North Iraq, 2003, two weeks after Saddam Hussein’s fall. Ahmed (Yassir Taleeb) is a twelve-year-old boy. His only relative is his grandmother (Shehzad Hussen), an old woman of Kurdish lineage. They are traveling together looking for Ibrahim, Ahmed’s father, who was forced to join the Gulf War years before and never returned. A letter testifies the man is alive, but Ibrahim’s is nothing but a ghost the child and the old woman follow around, hoping to find a concrete presence at the end of any road they take. From chaotic Baghdad to the prisons of Nasiriyah, from mass graves in the desert where nameless victims of recent wars lie to the remains of ancient Babylon. Like the legendary Hanging Gardens, Ibrahim is for Ahmed an elusive promise, a reality that’s always farther away and out of reach.
Son of Babylon wants to be a faithful portrayal of a country that has fallen apart. The horrors of the recent wars – from Saddam’s Anfal against Kurdish people in the North to the latest US campaign for “democracy”, all forgotten as soon as the media moved on to the next topic – are still clearly visible and source of great distress for the Iraqi population. Cities that once were lively appear covered in rubble, families bear the weight of death and destruction directly over their shoulders, while the leaders of the world as usual fill their mouths with nonsensical talk about liberty and democracy. Ahmed is just one example of how the war affected common people, but like him or his grandmother many others have a personal story to tell that is an open wound that will very likely never be healed. A huge trauma hangs over the Iraqis, a trauma that will require over the years to come more suffering and sacrifice to be cured.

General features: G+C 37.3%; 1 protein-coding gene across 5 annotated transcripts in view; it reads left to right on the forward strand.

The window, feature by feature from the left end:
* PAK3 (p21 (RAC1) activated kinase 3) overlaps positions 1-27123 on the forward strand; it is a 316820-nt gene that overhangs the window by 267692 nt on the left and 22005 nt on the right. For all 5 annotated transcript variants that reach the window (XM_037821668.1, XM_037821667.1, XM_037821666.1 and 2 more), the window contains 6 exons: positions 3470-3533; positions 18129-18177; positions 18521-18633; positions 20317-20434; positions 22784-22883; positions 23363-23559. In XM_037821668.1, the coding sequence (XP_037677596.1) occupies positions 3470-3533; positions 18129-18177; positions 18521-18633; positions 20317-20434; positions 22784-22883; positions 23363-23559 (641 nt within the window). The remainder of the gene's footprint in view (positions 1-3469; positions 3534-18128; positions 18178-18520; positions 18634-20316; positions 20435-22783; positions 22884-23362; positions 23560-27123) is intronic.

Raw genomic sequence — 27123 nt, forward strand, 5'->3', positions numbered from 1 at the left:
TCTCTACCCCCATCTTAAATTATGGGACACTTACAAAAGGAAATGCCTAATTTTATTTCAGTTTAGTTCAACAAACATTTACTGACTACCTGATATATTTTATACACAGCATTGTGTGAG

Where the official media fail, deliberately ignoring the truth and pretending for the benefit of a brainwashed public whose serenity and good conscience they have to preserve, fortunately cinema sometimes has the power to arrive. Son of Babylon is not a groundbreaking film, but doubtlessly this co-production represents an ambitious project for a mutilated country like Iraq.
On the whole, Al-Daraji’s film is a very polished work. The widescreen cinematography works perfectly with the representation of injured Iraq. What I didn’t like about Son of Babylon is the strong mannerism Mohamed Al-Daraji used profusely throughout the film. So many scenes seem to have been aesthetically composed in a gratuitous way simply to force upon the audience an emotional effect that is neither completely sincere nor motivated by the film’s conception. We are obliged to watch several shots that too heavily emphasize Ahmed’s innocence or his grandmother’s loneliness and anguish. The story in itself was very much eloquent and I don’t feel there was any need to make it more poignant with a few predictable redundancies here and there. However, Mohamed Al-Daraji is a young and promising filmmaker. Hopefully with maturity he will acquire a greater sense of measure.
Title: Son of Babylon
Director: Mohamed Al-Daraji
Country: Iraq, UK, France, Netherlands, United Arab Emirates, Egypt, Palestine
Runtime: 90 minutes
Language: Arabic, Kurdish